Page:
LONDON (Reuters) - British politicians on Wednesday criticised TSB boss Paul Pester for his handling of the bank’s ongoing IT problems and said the Financial Conduct Authority (FCA) was looking into the group’s response to the outage last month.
TSB, bought in 2015 by Spanish bank Sabadell, had a major IT problem that followed a botched migration of its computer systems to a new platform developed by its Spanish parent.
TSB has since made overly optimistic claims about how many customers were affected and has done a poor job of communicating with customers, the FCA’s Chief Executive Andrew Bailey wrote in a letter to members of the Treasury Select Committee made public on Wednesday.
Nicky Morgan, chair of the Committee, said: “I am deeply concerned by TSB’s poor communications about the scale and nature of the problems it has faced; by its response to customer fraud; and by the quality and accuracy of the oral and written evidence provided by Dr Pester.”
Pester is due to testify before the Treasury committee later on Wednesday about how the bank is handling the crisis, which has left thousands of customers unable to make vital payments, while others have had accounts emptied by fraudsters taking advantage of the disarray.
“We continue to focus on doing whatever it takes to put things right for our customers, and ensuring that no customer will be left out of pocket as a result of the recent IT issues,” a spokeswoman for TSB said ahead of Wednesday’s hearing.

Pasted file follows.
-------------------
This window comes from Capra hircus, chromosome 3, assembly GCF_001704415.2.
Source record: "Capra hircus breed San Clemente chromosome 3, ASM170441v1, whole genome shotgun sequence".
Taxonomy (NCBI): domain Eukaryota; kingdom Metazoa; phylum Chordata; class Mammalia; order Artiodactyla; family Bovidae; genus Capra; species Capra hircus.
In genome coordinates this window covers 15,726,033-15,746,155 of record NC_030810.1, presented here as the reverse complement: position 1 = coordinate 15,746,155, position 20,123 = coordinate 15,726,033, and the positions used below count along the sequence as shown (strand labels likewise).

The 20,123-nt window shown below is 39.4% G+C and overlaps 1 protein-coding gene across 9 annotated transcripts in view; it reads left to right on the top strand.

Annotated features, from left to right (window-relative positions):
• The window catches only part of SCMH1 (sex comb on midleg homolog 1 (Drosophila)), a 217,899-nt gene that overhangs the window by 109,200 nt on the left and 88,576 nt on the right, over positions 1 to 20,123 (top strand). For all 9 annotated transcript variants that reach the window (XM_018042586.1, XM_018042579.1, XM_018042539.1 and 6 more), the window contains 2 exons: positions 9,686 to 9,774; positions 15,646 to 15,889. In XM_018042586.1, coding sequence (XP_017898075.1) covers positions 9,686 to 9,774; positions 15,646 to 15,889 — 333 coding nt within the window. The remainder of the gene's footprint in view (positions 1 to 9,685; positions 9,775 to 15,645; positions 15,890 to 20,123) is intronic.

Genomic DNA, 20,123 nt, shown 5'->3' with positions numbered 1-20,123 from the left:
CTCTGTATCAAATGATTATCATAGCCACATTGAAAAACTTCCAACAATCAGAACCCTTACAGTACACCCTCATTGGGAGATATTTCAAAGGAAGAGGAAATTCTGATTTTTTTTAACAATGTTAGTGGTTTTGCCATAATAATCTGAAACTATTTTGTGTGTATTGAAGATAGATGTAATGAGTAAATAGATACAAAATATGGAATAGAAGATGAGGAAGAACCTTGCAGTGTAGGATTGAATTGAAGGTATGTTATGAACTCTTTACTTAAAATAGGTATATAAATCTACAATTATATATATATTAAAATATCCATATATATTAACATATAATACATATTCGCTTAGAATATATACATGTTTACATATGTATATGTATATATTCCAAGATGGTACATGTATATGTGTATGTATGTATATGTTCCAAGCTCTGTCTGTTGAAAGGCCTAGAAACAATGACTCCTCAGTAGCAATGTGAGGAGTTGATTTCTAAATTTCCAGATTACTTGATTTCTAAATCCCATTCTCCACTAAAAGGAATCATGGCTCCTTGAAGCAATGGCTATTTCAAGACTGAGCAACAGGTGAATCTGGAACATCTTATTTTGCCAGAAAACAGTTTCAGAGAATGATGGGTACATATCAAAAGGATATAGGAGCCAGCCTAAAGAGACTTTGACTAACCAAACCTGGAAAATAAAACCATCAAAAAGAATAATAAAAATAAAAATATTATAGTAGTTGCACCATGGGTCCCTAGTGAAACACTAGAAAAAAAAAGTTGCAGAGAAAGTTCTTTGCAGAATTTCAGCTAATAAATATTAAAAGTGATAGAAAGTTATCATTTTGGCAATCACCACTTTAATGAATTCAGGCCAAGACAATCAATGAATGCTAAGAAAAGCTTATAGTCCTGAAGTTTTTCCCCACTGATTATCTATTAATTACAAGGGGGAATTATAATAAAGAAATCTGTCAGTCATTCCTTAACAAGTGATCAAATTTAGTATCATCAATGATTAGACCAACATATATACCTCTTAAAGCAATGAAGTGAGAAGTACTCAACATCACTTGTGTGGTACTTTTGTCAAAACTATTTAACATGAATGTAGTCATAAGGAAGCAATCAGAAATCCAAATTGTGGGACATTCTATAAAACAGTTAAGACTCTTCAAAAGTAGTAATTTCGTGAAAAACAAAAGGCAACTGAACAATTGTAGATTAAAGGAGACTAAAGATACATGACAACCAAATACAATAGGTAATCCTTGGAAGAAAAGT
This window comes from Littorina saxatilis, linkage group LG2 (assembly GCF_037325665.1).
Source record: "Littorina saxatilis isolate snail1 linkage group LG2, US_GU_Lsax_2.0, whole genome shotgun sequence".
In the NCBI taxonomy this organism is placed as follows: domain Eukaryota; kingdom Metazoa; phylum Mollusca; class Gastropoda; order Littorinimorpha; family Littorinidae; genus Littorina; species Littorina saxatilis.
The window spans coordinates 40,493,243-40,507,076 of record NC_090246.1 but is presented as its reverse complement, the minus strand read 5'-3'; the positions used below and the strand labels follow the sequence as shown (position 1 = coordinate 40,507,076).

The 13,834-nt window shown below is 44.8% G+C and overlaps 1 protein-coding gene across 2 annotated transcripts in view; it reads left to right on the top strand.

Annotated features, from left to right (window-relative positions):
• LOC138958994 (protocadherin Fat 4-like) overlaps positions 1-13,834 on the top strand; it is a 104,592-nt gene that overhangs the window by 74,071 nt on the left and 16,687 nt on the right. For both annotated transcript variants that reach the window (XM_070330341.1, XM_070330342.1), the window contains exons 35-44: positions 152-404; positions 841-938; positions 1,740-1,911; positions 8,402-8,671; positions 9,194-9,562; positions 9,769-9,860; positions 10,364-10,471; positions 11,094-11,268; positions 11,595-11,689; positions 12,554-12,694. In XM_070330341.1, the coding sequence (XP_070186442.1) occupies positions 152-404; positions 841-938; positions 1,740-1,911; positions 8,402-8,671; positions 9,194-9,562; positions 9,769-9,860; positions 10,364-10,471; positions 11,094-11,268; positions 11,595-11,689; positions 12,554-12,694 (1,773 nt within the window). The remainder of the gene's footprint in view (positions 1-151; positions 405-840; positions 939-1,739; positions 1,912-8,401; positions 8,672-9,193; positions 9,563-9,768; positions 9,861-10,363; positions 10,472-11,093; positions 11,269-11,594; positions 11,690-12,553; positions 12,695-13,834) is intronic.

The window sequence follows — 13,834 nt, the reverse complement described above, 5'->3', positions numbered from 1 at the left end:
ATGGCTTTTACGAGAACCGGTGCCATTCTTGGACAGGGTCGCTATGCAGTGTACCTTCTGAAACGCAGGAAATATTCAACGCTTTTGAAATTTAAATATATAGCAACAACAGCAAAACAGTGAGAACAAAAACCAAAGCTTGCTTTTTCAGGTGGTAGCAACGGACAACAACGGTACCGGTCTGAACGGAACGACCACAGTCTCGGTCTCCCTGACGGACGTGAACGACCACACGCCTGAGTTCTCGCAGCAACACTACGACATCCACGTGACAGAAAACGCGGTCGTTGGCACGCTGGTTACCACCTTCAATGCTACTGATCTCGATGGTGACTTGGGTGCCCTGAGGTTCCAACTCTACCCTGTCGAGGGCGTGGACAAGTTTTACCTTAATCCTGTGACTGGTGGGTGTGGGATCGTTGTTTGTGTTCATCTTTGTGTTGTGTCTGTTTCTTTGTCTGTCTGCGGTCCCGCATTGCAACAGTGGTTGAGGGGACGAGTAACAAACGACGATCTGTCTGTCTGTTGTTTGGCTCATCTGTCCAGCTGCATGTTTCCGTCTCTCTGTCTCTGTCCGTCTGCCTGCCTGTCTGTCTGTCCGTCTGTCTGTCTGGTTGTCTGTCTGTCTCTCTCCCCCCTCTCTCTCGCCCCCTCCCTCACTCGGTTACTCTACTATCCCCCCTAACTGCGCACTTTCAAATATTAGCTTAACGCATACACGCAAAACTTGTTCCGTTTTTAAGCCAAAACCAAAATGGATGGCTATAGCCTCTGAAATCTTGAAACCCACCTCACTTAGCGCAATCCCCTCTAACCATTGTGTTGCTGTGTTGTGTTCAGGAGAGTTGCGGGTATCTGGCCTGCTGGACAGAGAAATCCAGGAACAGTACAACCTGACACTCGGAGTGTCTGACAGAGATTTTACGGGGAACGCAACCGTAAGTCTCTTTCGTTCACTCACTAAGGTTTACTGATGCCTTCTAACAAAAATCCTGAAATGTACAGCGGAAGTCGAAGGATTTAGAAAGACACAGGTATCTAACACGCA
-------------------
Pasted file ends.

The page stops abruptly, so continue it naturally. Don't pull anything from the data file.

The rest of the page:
Pester, a former management consultant with a degree in theoretical physics from Oxford University, previously worked at Lloyds Banking Group on a project to separate TSB from its previous owner Lloyds in 2014.
He was criticised by members of the Treasury Committee when he first appeared before them on May 2. Their renewed questioning of his handling of the crisis on Wednesday could raise questions about whether he can remain at the helm of the bank.
The FCA’s letter, dated May 30, said a “significant number” of TSB customers had experienced serious problems, including loss of access to their accounts, long wait times on calls to customer helplines, and big queues in branches.
The IT disruption has also led to a spike in customers being hit by fraud, and the bank has failed to meet regulations requiring immediate refunds for such victims, the regulator said.
Rushed testing and poor communication played a role in the eventual failure of the software upgrade, Reuters reported last month.
Reporting By Lawrence White. Editing by Jane Merriman